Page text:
Bonds — supposedly the “boring” and “safe” part of your portfolio — have been on a 30-year tear. You could have made over 6.5% / year in Vanguard’s total US bond market fund since it launched in 1986 … high returns, apparently without high risk. But now, bond prices are near all-time highs, meaning yields are near all-time lows. What to do?
First, ask yourself … why buy bonds? The answer: protection in bad times. Yes, they should also provide some annual income. Otherwise you would keep everything in cash. But more than anything, bonds — unlike stocks — should have minimal downside.
During the worst 12-month period for investors over the last decade (Mar 2008 – Feb 2009), stock funds fell over 40% on average. If you had 1/3 of your money in bonds, your blended loss would have been closer to 25% … not pretty, but hopefully easier to sleep, and easier to avoid selling at the bottom.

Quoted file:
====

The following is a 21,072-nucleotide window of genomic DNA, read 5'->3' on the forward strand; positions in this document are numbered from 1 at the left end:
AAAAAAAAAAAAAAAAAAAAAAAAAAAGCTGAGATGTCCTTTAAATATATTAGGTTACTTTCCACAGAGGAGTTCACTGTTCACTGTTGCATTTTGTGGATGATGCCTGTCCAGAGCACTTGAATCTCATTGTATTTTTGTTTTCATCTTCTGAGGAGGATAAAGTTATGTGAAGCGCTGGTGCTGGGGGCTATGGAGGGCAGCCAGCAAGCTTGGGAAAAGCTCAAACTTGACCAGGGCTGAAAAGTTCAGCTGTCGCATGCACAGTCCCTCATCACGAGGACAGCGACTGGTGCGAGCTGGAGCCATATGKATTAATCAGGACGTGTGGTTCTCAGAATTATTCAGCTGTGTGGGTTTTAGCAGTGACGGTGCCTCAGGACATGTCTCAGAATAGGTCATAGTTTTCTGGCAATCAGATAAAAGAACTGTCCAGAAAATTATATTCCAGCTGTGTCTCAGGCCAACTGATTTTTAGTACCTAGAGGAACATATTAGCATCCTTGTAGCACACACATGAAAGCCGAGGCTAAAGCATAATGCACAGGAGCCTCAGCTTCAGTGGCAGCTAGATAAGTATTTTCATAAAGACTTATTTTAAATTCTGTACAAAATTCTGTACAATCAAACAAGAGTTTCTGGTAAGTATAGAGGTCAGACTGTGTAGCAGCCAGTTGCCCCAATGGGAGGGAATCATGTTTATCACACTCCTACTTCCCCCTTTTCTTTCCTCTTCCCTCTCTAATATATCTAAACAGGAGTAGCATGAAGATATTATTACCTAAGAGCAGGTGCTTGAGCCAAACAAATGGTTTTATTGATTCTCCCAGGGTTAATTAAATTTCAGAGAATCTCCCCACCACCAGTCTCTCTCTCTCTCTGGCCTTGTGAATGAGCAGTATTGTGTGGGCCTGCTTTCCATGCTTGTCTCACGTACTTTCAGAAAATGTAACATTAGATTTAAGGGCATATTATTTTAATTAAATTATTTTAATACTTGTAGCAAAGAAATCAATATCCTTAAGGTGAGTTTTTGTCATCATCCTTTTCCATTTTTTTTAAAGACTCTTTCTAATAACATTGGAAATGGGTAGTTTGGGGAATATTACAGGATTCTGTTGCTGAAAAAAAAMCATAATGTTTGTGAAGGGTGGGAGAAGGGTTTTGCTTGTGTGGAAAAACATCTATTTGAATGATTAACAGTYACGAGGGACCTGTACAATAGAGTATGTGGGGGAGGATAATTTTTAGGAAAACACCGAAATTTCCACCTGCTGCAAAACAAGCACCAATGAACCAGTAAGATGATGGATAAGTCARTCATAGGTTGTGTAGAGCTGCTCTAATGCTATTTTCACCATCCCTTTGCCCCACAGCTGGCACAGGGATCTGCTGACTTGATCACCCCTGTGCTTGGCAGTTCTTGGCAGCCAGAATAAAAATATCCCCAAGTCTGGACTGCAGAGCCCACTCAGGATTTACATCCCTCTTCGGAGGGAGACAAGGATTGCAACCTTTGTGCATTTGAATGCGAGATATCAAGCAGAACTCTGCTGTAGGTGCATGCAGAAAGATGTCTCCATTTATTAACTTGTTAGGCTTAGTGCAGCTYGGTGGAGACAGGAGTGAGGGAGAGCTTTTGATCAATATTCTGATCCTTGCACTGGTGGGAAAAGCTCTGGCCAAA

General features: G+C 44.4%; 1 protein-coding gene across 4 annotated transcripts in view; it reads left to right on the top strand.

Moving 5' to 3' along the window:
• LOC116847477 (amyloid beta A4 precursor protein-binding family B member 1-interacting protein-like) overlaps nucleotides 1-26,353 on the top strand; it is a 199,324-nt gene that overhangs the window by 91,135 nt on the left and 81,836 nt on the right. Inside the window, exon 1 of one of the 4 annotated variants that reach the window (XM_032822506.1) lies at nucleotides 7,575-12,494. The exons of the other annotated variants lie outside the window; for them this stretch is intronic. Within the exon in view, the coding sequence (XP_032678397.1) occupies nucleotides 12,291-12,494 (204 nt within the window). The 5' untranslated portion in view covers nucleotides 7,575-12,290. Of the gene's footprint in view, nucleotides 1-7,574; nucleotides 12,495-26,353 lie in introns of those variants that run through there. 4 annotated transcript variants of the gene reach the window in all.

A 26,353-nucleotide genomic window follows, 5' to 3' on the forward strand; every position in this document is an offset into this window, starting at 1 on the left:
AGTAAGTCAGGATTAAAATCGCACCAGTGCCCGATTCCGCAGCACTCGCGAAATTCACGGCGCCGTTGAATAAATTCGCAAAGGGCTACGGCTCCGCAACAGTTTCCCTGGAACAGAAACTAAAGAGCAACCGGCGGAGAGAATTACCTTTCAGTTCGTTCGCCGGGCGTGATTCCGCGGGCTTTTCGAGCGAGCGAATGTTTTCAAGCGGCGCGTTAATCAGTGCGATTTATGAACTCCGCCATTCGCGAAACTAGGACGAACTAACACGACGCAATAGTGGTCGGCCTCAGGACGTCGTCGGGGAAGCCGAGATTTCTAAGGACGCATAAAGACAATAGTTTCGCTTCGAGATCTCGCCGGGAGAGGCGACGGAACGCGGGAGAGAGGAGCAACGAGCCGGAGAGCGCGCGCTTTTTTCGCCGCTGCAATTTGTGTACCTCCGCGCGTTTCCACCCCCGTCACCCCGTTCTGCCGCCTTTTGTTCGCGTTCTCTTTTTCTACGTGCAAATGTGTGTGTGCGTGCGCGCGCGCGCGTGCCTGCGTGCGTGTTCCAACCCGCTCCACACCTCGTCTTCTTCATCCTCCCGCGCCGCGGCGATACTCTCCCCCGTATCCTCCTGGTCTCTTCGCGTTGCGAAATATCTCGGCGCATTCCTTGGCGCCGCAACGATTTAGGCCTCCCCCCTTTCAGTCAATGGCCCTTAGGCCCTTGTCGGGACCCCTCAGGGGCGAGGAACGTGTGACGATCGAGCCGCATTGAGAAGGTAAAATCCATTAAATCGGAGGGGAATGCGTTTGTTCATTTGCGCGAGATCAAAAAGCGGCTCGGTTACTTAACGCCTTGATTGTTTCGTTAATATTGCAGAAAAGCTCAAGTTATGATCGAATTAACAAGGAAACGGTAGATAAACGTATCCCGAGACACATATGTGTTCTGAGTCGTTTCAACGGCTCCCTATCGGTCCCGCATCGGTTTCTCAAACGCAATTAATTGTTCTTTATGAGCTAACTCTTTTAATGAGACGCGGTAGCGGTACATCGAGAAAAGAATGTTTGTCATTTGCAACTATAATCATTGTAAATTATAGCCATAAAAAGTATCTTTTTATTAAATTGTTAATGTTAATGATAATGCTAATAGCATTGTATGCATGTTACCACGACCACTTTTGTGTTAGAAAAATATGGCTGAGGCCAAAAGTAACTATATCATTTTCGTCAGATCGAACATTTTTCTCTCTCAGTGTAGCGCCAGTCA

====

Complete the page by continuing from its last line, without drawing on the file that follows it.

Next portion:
With interest rates so low, investors are tempted to take more risk with bonds to “squeeze out” more return. That means buying ultra long-term bonds, junk bonds or other lower quality bonds offering higher interest rates. The problem: you’ll suffer large losses when interest rates rise. Don’t take that risk. Stick with higher quality, short and intermediate-term bonds. You’ll give up some return today. But when interest rates rise, the prices of these bonds won’t fall nearly as much, and you’ll start earning higher rates more quickly as the old bonds are replaced with new bonds.
Higher quality bonds are your cushion. They seem a bad deal now. When we have our next market hiccup, you’ll fall in love all over again.